Tag finder is a complex algorithm used to decode IDs of Lotek tags from the raw data collected by SensorGnomes and SensorStations. It was originally developed by John Brustowski and Phil Taylor at Acadia University.
Tag finder takes in a series of time-stamped radio pulses and decodes them by matching them to a list of known Motus Tag IDs. A Lotek tag ID consists of a "burst" of four pulses which are precisely spaced apart such that every tag ID has three unique pulse gaps. Motus extends these IDs by using the interval between bursts as a fourth unique pulse gap. Tag finder is capable of decoding IDs of tags that have overlapping bursts using a technique described below.
Tag finder uses a computer science concept called Deterministic Finite Automata (DFAs) to associate a series of time-stamped pulses with known Motus Tag IDs. For any given set of pulses, it looks at the first pulse gap and creates a list of 'tag candidates' which the gap could be associated with. It then continues to the next pulse gaps one at a time, narrowing down the list of candidates until just one candidate is left - those pulses are then 'reserved' for that tag and cannot be associated with another tag. During this process, many pulses will be skipped if the gaps don't match any known tag IDs. The first skipped pulse will become the starting point for the next DFA, making it possible to separate out pulses from overlapping bursts.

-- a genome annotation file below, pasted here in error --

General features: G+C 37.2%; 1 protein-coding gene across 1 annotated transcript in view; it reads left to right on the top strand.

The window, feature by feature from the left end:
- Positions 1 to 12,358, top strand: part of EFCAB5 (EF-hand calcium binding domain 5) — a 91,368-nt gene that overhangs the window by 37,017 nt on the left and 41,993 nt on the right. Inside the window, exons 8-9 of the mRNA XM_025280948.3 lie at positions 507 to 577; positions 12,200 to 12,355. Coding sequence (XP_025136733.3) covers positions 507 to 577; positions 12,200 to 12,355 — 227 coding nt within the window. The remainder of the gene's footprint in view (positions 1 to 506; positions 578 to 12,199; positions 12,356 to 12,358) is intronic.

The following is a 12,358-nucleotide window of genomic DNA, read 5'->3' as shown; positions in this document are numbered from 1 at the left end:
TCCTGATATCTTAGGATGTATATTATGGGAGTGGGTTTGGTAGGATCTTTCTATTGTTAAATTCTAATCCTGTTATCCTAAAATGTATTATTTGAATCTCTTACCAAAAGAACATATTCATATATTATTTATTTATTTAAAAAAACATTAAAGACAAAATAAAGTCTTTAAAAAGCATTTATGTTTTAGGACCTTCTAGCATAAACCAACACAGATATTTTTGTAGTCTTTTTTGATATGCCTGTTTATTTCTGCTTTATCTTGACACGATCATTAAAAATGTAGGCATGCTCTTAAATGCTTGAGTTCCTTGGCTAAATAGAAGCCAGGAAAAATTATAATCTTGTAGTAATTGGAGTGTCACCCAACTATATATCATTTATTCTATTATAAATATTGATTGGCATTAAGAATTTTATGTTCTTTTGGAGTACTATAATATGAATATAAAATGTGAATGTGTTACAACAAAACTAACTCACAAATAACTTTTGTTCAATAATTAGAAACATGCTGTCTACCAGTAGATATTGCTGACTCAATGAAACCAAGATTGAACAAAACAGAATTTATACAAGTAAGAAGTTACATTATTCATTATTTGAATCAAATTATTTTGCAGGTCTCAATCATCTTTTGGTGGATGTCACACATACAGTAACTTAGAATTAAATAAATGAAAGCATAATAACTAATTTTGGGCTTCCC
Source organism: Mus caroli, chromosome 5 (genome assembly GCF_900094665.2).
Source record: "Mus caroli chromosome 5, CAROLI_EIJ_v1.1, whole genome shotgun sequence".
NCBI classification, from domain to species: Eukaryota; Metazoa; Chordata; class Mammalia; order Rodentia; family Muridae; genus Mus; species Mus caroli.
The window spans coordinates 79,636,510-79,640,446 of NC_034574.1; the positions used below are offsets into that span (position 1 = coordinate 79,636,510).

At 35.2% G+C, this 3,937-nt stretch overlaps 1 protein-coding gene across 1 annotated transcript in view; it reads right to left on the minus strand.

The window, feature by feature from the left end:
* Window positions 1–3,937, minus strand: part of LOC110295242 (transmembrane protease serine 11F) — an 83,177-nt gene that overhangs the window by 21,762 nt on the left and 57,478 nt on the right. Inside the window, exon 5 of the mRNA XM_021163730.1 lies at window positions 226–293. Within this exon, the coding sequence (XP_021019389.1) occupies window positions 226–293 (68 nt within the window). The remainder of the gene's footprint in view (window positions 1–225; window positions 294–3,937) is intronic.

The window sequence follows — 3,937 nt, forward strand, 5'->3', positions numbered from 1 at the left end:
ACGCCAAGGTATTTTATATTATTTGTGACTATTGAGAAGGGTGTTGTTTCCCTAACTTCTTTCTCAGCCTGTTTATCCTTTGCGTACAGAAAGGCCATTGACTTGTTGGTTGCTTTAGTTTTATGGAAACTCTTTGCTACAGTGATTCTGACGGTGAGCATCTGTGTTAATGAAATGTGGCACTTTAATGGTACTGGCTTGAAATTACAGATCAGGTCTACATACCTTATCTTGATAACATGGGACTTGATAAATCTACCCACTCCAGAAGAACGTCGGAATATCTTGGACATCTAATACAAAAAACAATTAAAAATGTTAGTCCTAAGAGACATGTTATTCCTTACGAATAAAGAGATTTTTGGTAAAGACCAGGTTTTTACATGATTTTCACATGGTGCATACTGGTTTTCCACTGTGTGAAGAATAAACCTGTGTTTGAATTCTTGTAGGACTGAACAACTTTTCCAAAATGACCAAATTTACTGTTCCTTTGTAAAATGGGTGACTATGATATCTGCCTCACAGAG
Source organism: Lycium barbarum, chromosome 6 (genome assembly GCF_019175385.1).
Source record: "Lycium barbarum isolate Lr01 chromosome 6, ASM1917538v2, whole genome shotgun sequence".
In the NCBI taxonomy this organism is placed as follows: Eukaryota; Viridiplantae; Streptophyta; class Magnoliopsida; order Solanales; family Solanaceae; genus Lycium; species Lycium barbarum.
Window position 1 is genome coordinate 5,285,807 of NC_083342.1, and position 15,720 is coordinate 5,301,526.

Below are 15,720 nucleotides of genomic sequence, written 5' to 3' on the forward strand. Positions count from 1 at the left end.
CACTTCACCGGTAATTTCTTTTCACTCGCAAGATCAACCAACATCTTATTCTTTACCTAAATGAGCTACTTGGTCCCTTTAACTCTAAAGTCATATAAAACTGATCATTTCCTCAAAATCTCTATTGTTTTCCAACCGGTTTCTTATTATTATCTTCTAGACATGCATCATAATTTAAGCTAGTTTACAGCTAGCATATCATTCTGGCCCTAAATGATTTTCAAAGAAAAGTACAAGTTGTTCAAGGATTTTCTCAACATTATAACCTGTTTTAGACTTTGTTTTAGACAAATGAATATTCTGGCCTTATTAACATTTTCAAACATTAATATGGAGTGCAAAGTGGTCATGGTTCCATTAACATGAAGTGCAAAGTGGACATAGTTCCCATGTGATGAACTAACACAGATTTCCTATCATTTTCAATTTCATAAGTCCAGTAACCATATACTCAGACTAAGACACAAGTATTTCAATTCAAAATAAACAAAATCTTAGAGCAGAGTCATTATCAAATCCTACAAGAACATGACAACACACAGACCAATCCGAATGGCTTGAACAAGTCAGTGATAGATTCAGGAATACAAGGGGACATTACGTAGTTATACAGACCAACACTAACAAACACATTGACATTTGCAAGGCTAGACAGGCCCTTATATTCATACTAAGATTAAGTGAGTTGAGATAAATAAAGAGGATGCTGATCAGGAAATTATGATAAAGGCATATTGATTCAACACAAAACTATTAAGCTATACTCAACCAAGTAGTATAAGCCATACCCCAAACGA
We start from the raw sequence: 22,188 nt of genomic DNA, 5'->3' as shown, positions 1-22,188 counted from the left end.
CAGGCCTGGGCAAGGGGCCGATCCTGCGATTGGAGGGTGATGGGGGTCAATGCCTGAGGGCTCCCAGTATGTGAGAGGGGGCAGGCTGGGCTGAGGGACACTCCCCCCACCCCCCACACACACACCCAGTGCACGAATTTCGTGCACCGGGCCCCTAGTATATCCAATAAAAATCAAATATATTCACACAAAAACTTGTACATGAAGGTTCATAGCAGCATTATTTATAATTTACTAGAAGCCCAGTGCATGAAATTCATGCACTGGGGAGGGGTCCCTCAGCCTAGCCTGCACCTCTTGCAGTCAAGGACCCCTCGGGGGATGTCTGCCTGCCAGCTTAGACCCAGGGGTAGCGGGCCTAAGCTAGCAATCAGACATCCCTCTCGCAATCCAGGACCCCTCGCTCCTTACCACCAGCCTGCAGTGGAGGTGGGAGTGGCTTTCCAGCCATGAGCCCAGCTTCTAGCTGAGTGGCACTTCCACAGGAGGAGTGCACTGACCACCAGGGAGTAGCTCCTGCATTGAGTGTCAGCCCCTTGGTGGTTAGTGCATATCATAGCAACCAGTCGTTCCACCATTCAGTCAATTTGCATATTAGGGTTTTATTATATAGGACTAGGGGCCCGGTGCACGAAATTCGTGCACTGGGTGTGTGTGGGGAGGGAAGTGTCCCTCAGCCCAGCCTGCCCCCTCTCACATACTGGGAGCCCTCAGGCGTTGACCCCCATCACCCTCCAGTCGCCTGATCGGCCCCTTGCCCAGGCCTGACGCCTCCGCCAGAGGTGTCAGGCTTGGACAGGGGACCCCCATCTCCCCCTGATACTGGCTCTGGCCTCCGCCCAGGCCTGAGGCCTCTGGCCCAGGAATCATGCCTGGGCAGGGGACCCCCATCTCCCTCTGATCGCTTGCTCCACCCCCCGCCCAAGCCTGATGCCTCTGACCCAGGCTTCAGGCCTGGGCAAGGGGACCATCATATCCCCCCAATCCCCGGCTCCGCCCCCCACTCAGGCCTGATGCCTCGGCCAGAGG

Tag finder must identify at least two bursts in order to associate pulses with a tag candidate, but often the second burst will be missed due to poor signal. To maximize the possibility of getting a Motus Tag ID, tag finder will continue searching for another burst which matches the candidate tag(s) for up to 20 skipped bursts.
The list of tag candidates is based on all Motus Tag IDs that known to be deployed when the pulses occurred. This means it's not possible for tag finder to identify tags if they aren't registered to Motus with a deployment.
There are a series of parameters that tag finder uses to associate a pulse gap with a Motus Tag ID. It uses empirically-based cutoffs for associating pulses with a tag as well as parameters of the tag that were measured when it was first registered to Motus.
For pulses to be grouped together, they must share a similar signal strength, frequency offset, and the pulse gaps must match the expected pulse gaps of the tag within 2 milliseconds. Burst intervals are allowed to vary by up to 4 milliseconds and it will also increase this variation by 1 millisecond for every burst that is skipped.